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Serological testing for SARS-CoV-2: Advancements and future challenges

Published:December 26, 2022DOI:https://doi.org/10.1016/j.ejim.2022.12.023
      Dear Editor,
      It is with great interest, that we read the letter by Lippi and Plebani [
      • Lippi G.
      • Plebani M.
      Reliability of SARS-CoV-2 serological testing for influencing public health policies: a reappraisal.
      ] commenting on our review article recently published in EJIM [
      • Alexopoulos H.
      • Trougakos I.P.
      • Dimopoulos M.A.
      • Terpos E.
      Clinical usefulness of testing for severe acute respiratory syndrome coronavirus 2 antibodies.
      ]. To our view both articles converge on the position that serological testing for SARS-CoV-2 is a valuable tool for influencing public health policies, accounting for both general population surveys (post-infection and/or vaccination) and surveys in specialized settings, such as hospitals and nursing homes. We fully agree that the surge of still evolving variants e.g., Omicron variant necessitates the development of updated immunoassays, particularly in cases where Spike or RBD are employed as target antigens, allowing for the accurate detection of emerging variants. In addition, novel assays must demonstrate concordance between overall humoral response and neutralizing antibody capacity. To this end multiple efforts are under way e.g., involving multiplex flow cytometric assays [
      • Egia-Mendikute L.
      • Bosch A.
      • Prieto-Fernández E.
      • Vila-Vecilla L.
      • Zanetti S.R.
      • Lee S.Y.
      • Jiménez-Lasheras B.
      • García Del Río A.
      • Antoñana-Vildosola A.
      • de Blas A.
      • Velasco-Beltrán P.
      • Serrano-Maciá M.
      • Iruzubieta P.
      • Mehrpouyan M.
      • Goldberg E.M.
      • Bornheimer S.J.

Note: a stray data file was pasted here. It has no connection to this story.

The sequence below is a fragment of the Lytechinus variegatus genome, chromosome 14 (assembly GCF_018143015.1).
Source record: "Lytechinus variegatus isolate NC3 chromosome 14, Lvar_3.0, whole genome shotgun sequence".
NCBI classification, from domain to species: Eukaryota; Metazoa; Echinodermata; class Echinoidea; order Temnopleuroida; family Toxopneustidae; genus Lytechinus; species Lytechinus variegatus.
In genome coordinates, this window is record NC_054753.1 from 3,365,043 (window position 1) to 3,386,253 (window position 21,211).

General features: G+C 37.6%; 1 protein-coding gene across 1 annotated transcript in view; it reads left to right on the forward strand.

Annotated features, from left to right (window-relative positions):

• Embade N.
      • Martínez-Chantar M.L.
      • López-Hoyos M.
      • Mato J.M.
      • Millet Ó.
      • Palazón A
      A flow cytometry-based neutralization assay for simultaneous evaluation of blocking antibodies against SARS-CoV-2 variants.
      ,
      • Liu H.
      • Varvel S.
      • Chen G.
      • McConnell J.
      • Caffrey R.
      • Galdzicka M.
      • Shabahang S.
      Simultaneous measurement of multiple variant-specific SARS-CoV-2 neutralizing antibodies with a multiplexed flow cytometric assay.
      ] and low-volume antibody assays that are cost-effective and could be used for seroprevalence studies in low and middle-income countries [
      • Halliday A.
      • Long A.E.
      • Baum H.E.
      • Thomas A.C.
      • Shelley K.L.
      • Oliver E.
      • Gupta K.
      • Francis O.
      • Williamson M.K.
      • Di Bartolo N.
      • Randell M.J.
      • Ben-Khoud Y.
      • Kelland I.
      • Mortimer G.
      • Ball O.
      • Plumptre C.
      • Chandler K.
      • Obst U.
      • Secchi M.
      • Piemonti L.
      • Lampasona V.
      • Smith J.
      • Gregorova M.
      • Knezevic L.
      • Metz J.
      • Barr R.
      • Morales-Aza B.
      • Oliver J.
      • Collingwood L.
      • Hitchings B.
      • Ring S.
      • Wooldridge L.
      • Rivino L.
      • Timpson N.
      • McKernon J.
      • Muir P.
      • Hamilton F.
      • Arnold D.
      • Woolfson D.N.
      • Goenka A.
      • Davidson A.D.
      • Toye A.M.
      • Berger I.
      • Bailey M.
      • Gillespie K.M.
      • Williams A.J.K.
      • Finn A.
      Development and evaluation of low-volume tests to detect and characterize antibodies to SARS-CoV-2.
      ].